In experimenting with the possibilities, I actually discovered a way to allow my function to handle 130,000 words, and your function to sustain a word of any size, by balancing the workload over time.

Loops are sometimes too fast for their own good

Loops are made to be as fast as possible, which is perfect for most of the tasks we use them for in web pages. But if we ask them to handle too much, the browser can't handle it.

So I needed a solution that would allow me to distribute the work load over time, in order to allow the page to handle expensive loops without an issue.

My solution was to build a manual loop via a function that called itself x times, inserting a 1-2ms delay between iterations. This gave the page enough time to handle the loop, which, without the delay, processed words insanely fast until the C's before crashing each time. This worked great for generating my JSON word list structure.

But a delayed loop was extremely tricky to implement in your already recursive function.

I realized then that this is the perfect situation to utilize a solution that I recently read about for JavaScript...


JavaScript Iterators and Generators

So, here come JavaScript Iterators & Generators to the rescue.

Now, this review is already a risk of becoming a monster, so instead of explaining Generators, I'm going to quote this soon to be popular answer's one-liner:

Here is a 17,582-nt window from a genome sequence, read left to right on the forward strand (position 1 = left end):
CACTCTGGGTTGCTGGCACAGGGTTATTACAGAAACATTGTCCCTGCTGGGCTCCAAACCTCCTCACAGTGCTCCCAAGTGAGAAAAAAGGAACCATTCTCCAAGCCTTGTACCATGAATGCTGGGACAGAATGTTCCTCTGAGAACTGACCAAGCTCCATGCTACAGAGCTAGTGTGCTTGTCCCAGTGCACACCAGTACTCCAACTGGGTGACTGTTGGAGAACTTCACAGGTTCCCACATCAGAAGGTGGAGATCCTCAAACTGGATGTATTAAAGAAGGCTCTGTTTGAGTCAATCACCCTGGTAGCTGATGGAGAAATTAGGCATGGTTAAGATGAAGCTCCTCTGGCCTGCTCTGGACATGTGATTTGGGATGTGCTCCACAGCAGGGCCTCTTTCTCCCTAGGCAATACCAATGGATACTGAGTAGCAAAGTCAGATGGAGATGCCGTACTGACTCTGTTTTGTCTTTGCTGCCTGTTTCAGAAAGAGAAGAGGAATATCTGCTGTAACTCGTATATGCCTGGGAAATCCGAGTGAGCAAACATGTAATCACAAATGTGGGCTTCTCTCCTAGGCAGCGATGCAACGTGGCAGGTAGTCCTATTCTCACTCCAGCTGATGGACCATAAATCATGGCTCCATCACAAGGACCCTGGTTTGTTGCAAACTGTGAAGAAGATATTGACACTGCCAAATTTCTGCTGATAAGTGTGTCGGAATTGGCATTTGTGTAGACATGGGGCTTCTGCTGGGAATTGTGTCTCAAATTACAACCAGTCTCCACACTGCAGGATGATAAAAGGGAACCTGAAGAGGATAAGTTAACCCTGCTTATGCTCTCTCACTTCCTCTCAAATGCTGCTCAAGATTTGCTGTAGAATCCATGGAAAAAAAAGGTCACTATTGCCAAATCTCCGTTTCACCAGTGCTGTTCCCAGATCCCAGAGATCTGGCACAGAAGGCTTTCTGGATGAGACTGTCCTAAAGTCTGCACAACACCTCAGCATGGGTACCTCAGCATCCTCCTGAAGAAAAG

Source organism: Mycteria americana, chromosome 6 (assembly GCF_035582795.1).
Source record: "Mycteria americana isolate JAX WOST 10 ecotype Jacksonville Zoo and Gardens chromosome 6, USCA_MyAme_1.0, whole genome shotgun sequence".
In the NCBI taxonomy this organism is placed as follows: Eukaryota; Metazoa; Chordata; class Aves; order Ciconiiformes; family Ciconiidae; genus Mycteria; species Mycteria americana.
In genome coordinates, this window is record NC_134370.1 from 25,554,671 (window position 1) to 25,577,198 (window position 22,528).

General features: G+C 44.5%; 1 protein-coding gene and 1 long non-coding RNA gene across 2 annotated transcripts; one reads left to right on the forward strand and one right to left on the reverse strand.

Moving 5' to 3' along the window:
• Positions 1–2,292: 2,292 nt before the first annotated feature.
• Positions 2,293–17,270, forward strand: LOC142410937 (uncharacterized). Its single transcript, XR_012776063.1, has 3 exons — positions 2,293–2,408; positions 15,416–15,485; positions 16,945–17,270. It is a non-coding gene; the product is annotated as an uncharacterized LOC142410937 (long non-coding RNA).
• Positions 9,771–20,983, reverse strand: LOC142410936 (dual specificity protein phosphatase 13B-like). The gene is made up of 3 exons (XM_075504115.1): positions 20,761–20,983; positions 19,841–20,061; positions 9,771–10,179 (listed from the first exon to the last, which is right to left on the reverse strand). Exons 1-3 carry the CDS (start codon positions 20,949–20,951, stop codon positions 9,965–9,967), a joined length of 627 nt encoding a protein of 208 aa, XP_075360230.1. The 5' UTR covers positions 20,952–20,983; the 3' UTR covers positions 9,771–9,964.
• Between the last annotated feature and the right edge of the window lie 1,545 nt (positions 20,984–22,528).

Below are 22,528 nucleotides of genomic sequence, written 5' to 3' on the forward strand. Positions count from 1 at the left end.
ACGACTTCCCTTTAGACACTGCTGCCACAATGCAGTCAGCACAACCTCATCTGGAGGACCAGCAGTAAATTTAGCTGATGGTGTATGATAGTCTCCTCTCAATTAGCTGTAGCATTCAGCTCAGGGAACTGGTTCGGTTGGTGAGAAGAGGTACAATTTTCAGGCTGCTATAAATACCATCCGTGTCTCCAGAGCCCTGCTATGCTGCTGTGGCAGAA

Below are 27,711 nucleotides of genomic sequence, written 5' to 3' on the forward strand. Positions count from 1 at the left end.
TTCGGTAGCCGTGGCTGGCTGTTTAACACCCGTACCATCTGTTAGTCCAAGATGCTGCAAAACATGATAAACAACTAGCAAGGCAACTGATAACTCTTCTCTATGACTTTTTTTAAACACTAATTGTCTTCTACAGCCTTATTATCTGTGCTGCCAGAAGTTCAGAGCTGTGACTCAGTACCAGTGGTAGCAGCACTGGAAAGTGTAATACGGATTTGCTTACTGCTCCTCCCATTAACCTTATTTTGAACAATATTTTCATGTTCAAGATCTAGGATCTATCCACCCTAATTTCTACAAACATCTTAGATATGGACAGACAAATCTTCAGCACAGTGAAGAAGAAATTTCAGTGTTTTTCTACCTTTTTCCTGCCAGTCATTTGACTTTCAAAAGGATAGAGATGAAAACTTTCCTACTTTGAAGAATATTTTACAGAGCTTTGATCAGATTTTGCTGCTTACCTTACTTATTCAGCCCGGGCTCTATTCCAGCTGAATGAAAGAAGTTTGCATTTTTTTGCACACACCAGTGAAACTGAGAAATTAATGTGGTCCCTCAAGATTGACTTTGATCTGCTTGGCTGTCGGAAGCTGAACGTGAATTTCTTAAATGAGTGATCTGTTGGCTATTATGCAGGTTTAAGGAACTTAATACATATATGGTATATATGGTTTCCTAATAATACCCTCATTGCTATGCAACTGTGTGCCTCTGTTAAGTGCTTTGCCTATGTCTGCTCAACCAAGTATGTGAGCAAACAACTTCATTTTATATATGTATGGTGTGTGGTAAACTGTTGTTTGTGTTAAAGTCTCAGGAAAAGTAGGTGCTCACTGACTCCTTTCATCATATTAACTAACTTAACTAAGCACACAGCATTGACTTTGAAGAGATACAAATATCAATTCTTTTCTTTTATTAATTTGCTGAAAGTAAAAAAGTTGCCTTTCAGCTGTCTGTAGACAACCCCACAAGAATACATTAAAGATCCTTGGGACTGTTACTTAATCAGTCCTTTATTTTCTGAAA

TL;DR: the essence of [using a] generator is controlling the suspension of code execution.

And explain simply that generators are in improved way of implimenting iterators.

You can read the rest for yourself in the answer there. If that answer doesn't quite do it for you, you can improve your understanding via the following resources:

Now, Generators have big potential in the task of avoiding callback hell, but we're going to be using them here not for formatting & structure, but for performance, which is (in my performance-biased opinion) the most elegant reason to use them.

I'm not sure yet whether the generators are the best solution here, but they're the best idea that I have, and this is an excuse to try them out.


Your Code With Generators

Working on this solution still. It should work just fine, I just don't have time to finish just yet, and wanted to offer the improved code sooner rather than later. I'll post this solution soon.

Update: A few days later, I haven't finished learning generators, to the point of being able to write this function with them correctly. I will definitely post it here as soon as I figure their syntax out just a little bit better.


And Finally, Since Generators are new and not supported everywhere yet.. An improved version of your code without them

Note: My formatting practices are generally my own readability preference rather than best practice. Don't feel obligated to format your code this way.

/* Improved Real Time Anagram Engine */

// Without generators, it's difficult to write this function